Paris in December 2015 was a lightning bolt of anxiety and expectation. Two weeks before the COP21 Climate Conference started, the deadly slaughter of a series of coordinated terrorist attacks throughout the city had killed 130 people, wounding 350 more.
The town was on edge, and then came delegations from at least 197 countries, journalists, activists, business leaders, and scientists. All gathered to consider a global framework to address climate change at a national and international level.
As horrific as the attacks were, the determination to proceed with the climate talks blended with a brief sense of international unity in the face of the wanton killing.
Indeed for those two weeks in early December, Paris felt like a place unafraid to host the world and be the place where our future on this planet would be judged.
The result was the Paris Climate Accord. It mandated no specific targets, allowing individual nations to determine their own climate targets. Many claimed that as such, the agreement was mostly a toothless gesture. Little more than aspiration and rhetoric of “ratcheting up” commitments over time.
Maybe so. But my understanding of history and human behavior, limited as it may be, suggests to me that no worthwhile endeavor is ever realized without first aspiring to achieve it. Certainly an international response to climate change is no exception. That 197 countries in this troubled, suspicious, short-sighted, often violent world agreed to a common aspiration to address climate change was itself momentous.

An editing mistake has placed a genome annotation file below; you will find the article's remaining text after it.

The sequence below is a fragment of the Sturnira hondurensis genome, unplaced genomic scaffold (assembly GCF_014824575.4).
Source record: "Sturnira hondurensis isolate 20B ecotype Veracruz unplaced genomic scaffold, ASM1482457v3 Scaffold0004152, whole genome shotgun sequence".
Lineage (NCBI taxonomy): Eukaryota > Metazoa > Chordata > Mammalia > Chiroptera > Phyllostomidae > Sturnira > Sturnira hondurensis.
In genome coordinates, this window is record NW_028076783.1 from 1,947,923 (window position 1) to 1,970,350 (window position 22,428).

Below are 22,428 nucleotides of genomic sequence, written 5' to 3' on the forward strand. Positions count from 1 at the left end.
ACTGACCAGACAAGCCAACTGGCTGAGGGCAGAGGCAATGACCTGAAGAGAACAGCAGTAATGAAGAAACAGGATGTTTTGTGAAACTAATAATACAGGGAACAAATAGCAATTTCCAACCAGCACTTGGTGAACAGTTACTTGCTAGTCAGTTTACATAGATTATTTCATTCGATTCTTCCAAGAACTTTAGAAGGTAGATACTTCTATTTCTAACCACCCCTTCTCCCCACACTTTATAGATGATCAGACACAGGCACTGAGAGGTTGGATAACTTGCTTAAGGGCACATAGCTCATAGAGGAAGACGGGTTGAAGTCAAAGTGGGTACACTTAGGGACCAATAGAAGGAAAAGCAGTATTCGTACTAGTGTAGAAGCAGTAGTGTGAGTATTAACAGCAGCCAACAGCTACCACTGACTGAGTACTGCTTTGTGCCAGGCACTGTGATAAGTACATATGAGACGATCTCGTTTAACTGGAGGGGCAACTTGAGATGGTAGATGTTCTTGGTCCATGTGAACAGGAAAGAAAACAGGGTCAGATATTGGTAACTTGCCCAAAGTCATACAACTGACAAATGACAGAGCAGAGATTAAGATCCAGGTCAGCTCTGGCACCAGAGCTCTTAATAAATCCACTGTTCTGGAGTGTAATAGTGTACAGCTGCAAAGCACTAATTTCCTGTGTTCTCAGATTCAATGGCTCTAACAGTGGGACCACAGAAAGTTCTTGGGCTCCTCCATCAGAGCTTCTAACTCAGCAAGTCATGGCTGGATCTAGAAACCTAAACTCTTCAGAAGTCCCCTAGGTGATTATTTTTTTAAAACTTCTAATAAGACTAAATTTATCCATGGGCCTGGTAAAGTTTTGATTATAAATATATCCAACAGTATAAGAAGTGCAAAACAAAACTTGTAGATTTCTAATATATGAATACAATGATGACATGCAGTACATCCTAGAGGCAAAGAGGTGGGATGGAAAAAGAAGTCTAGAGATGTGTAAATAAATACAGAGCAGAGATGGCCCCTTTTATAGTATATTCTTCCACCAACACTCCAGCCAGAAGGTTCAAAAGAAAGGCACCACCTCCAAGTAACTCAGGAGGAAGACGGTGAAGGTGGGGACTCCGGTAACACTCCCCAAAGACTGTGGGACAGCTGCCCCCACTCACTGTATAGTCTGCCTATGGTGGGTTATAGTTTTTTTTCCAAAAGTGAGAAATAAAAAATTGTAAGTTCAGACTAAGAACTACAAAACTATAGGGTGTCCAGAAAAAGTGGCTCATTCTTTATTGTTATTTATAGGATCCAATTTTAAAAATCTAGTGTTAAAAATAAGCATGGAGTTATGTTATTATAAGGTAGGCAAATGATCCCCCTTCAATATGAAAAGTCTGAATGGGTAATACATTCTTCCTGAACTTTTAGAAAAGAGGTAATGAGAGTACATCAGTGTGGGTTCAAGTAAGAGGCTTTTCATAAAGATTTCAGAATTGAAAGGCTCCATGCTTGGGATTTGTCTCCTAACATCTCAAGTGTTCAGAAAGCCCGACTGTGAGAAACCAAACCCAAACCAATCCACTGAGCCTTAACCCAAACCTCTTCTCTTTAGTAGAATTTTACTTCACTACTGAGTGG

The devil is always in the details, as subsequent years have proven. Nonetheless, the framework developed remains viable, given we are willing - both as individual countries and as an international community - to do what it takes.
Three countries failed to adopt the Paris Agreement in December 2015: Nicaragua, Syria, and North Korea. Nicaragua boycotting Paris in protest of the aforementioned “toothless” and unenforceable nature of the agreement. Syria because it was (and is) a failed state whose cities and towns lay in ruins from six years of civil war. North Korea because Kim Jung Un’s train couldn’t get to Paris.
All three countries have since signed on.
There you have it. All nations pledging their own national leadership in concert with an international effort to curb climate change. A glimmer of hope that the political will, so sorely lacking, was stirring. That leaders were willing to lead on a complex and difficult issue with impacts reaching into all sectors of society.
There’s always one, though, isn’t there? The party-pooper, the anti-leader, the fool. In the enormity of foolish actions Donald Trump has taken in his presidency, withdrawing the United States from the Paris Agreement ranks at the top. He imprints an entire nation with his delusion, ignorance, and presidential negligence.
We become a leader of none.
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